In accordance with the above statutory guidance, the Division of Workers' Compensation has adopted treatment guidelines by Division Rule 137.100. This rule directs health care providers to provide treatment in accordance with the current edition of the Official Disability Guidelines (ODG), and such treatment is presumed to be health care reasonably required as defined in the Texas Labor Code. Thus, the focus of any health care dispute starts with the health care set out in the ODG. Also, in accordance with Division Rule 133.308 (t), "A decision issued by an IRO is not considered an agency decision and neither the Department nor the Division are considered parties to an appeal. In a Contested Case Hearing (CCH), the party appealing the IRO decision has the burden of overcoming the decision issued by an IRO by a preponderance of evidence-based medical evidence."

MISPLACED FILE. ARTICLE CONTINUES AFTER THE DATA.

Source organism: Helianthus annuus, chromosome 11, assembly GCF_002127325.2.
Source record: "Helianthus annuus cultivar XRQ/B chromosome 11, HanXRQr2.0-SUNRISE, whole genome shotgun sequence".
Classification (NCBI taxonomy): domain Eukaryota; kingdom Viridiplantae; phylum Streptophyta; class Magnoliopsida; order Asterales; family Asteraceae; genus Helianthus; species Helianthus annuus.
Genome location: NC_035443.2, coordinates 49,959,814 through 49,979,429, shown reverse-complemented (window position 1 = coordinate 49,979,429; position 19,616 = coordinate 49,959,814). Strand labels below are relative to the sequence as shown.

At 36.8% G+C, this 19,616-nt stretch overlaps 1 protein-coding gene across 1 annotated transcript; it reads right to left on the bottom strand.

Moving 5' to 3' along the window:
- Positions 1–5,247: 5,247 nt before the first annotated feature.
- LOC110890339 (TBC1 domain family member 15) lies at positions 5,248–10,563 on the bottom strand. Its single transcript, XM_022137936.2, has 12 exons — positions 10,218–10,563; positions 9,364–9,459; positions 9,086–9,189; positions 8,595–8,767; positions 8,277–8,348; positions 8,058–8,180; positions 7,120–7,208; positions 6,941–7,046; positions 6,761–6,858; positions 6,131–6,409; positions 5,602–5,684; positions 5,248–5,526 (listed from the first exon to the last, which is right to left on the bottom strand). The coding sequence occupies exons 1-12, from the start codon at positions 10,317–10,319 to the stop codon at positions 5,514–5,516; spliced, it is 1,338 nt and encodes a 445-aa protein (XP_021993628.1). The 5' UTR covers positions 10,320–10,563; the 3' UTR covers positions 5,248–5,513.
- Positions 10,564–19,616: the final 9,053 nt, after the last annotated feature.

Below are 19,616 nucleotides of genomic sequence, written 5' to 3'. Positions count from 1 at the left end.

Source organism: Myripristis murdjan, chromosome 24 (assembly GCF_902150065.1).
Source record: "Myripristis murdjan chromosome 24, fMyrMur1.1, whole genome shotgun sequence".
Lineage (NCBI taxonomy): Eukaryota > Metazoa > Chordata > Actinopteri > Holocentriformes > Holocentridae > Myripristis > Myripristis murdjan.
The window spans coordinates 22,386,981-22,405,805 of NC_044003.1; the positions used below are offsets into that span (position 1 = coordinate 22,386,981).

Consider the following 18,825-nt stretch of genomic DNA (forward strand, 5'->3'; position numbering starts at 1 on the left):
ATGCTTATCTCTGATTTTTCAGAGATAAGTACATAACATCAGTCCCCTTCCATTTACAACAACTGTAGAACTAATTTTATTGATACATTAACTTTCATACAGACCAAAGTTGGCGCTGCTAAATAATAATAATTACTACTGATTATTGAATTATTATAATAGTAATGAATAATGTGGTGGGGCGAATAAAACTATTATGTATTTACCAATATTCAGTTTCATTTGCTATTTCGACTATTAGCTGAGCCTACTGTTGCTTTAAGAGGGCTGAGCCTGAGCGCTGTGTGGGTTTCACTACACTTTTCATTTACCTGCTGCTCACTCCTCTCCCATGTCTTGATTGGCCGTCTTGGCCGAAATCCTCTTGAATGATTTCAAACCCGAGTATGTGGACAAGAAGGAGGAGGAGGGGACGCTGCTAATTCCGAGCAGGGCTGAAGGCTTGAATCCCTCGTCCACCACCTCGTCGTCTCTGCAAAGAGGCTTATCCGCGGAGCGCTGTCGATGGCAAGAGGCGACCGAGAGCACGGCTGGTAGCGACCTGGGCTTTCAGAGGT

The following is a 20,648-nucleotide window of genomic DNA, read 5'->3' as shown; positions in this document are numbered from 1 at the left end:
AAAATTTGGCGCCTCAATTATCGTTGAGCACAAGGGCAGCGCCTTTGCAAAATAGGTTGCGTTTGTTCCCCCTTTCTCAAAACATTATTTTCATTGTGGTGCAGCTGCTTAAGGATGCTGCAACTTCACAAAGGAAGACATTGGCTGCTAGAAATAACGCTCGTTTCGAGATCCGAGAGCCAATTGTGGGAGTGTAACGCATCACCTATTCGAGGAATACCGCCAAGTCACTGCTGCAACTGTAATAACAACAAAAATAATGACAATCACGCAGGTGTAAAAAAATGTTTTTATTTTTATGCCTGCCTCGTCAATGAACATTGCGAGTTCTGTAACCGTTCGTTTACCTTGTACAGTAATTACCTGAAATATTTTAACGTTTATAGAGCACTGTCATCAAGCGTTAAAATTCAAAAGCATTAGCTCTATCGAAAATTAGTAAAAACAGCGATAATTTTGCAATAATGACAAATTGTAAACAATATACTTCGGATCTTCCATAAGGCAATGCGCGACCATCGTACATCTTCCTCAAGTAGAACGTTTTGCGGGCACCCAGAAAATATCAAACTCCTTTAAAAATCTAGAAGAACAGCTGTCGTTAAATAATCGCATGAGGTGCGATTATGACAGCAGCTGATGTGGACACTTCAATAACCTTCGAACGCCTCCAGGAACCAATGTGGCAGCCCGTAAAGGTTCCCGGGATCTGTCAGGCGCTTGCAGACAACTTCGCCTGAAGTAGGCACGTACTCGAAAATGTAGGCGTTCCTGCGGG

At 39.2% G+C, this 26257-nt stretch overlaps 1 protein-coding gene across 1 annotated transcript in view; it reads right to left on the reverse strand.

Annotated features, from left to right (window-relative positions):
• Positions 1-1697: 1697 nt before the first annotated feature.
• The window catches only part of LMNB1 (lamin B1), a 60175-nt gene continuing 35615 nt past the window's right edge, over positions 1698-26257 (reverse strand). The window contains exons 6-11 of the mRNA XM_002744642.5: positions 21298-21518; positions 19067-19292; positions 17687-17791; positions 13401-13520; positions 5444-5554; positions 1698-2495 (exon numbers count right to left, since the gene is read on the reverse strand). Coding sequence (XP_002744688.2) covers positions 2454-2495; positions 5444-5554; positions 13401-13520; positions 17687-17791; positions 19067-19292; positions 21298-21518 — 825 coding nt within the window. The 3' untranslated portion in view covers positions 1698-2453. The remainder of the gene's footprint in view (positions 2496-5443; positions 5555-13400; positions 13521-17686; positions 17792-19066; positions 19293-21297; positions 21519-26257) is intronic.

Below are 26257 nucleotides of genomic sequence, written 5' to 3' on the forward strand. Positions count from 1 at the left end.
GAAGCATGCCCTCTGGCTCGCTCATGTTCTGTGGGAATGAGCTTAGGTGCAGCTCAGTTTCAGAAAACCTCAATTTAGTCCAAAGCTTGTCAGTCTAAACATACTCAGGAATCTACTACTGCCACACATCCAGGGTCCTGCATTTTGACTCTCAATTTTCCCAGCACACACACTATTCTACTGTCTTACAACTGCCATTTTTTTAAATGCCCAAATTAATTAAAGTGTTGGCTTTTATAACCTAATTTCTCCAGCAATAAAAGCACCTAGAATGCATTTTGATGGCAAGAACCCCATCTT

On the date of this medical contested case hearing, the ODG provides the following with regard to Carpal tunnel release surgery (CTR):